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24.05.17

Think tanks welcome Tory cap on social care, but questions remain

Theresa May’s announcement that a potential cap on social care costs would be consulted on as part of a green paper has been welcomed by two leading think tanks.

At the announcement of the Conservative manifesto last week, it was revealed that those with assets worth more than £100,000 would have to pay for their own care.

But a few days ago, May confirmed that there would be a cap on how much people paid for care – something which both Labour and the Lib Dems argued represented a policy U-turn.

Today, the Nuffield Trust and the King’s Fund have come out in support of May’s decision to introduce a cap, although they raised the question that clarification would be needed on where the cap is going to be set.

“It is good that these proposals now include a lifetime cap,” said chief executive of the Nuffield Trust, Nigel Edwards. “This goes some way to addressing one of the big problems with the social care system, which is that the neediest can pay a very disproportionate amount for their care.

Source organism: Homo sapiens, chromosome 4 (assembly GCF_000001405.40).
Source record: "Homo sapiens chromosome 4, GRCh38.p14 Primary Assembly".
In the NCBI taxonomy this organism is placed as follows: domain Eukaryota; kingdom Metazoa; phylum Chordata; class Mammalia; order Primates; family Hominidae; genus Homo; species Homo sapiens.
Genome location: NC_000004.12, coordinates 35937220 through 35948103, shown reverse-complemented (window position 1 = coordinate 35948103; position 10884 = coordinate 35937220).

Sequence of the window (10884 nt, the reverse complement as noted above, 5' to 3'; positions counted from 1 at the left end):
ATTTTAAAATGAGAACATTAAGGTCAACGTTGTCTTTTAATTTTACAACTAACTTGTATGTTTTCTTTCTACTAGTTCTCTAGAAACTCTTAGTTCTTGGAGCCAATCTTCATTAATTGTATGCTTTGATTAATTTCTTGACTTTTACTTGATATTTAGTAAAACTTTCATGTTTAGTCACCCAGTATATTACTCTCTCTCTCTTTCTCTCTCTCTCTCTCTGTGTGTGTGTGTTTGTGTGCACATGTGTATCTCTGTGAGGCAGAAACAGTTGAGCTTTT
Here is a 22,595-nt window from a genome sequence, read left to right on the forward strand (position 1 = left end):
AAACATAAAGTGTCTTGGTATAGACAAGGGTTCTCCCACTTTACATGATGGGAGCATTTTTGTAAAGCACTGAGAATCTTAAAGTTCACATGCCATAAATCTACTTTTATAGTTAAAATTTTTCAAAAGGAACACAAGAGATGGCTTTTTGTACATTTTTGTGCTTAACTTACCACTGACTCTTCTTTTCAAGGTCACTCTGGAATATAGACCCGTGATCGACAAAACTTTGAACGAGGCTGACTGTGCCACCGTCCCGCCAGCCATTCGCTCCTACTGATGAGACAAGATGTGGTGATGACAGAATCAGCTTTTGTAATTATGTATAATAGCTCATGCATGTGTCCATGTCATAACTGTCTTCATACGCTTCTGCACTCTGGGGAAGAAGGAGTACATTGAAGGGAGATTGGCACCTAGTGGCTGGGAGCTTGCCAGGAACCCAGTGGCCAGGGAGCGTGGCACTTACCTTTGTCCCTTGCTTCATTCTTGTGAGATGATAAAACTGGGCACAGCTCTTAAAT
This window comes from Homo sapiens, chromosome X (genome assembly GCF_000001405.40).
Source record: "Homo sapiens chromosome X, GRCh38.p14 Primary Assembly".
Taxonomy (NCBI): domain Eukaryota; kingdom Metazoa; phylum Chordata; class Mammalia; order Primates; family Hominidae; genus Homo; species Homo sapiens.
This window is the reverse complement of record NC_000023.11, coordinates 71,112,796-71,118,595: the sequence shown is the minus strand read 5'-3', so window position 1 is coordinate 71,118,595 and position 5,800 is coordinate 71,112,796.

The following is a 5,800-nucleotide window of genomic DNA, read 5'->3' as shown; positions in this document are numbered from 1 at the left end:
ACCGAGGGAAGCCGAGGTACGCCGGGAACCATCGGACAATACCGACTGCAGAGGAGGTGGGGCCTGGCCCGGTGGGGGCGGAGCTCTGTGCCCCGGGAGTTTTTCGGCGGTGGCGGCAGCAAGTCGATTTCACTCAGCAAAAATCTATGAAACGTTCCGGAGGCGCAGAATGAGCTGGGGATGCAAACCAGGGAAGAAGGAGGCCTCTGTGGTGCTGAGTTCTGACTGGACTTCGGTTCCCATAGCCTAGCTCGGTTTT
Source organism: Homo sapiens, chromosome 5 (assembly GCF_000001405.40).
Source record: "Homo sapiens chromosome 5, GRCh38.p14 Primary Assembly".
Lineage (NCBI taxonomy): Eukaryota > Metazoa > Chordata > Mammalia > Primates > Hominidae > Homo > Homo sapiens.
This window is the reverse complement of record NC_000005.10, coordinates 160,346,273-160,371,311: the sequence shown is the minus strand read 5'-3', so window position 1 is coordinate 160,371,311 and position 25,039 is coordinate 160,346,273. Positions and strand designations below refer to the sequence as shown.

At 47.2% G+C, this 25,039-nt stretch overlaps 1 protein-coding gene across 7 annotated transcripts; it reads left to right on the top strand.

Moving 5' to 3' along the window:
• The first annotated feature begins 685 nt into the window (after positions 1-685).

“The crucial remaining questions are at what level the cap is set, and whether it will be backed by the additional funding needed to make it work.”

And Chris Ham, CEO of The King’s Fund, argued: “We welcome the prime minister’s announcement that the green paper later this year will include a proposal for a cap on social care costs as a way of limiting the catastrophic costs people risk incurring.”

He also stated that the government’s green paper should be used as an opportunity to achieve greater intergenerational equity in terms of paying for social care costs.  

“As the Barker Commission argued in its 2014 report on a new health and care settlement, current and future generations of pensioners should be contributing more to the cost of a new settlement through tax and national insurance,” said Ham.

On top of that, the King’s Fund CEO emphasised that a single health and care system, paid for through a mix of public and private funding, was essential to tackle the unfairness of existing arrangements and to overcome the “lottery of care being based on diagnosis rather than need”.

“Raising some of the revenues required by tapping into wealth in people’s property should be part of a new approach to funding,” he concluded. “A coherent and considered review of all the options is needed instead of future policy being determined by election deadlines.”

Top Image: Danny Lawson PA Wire

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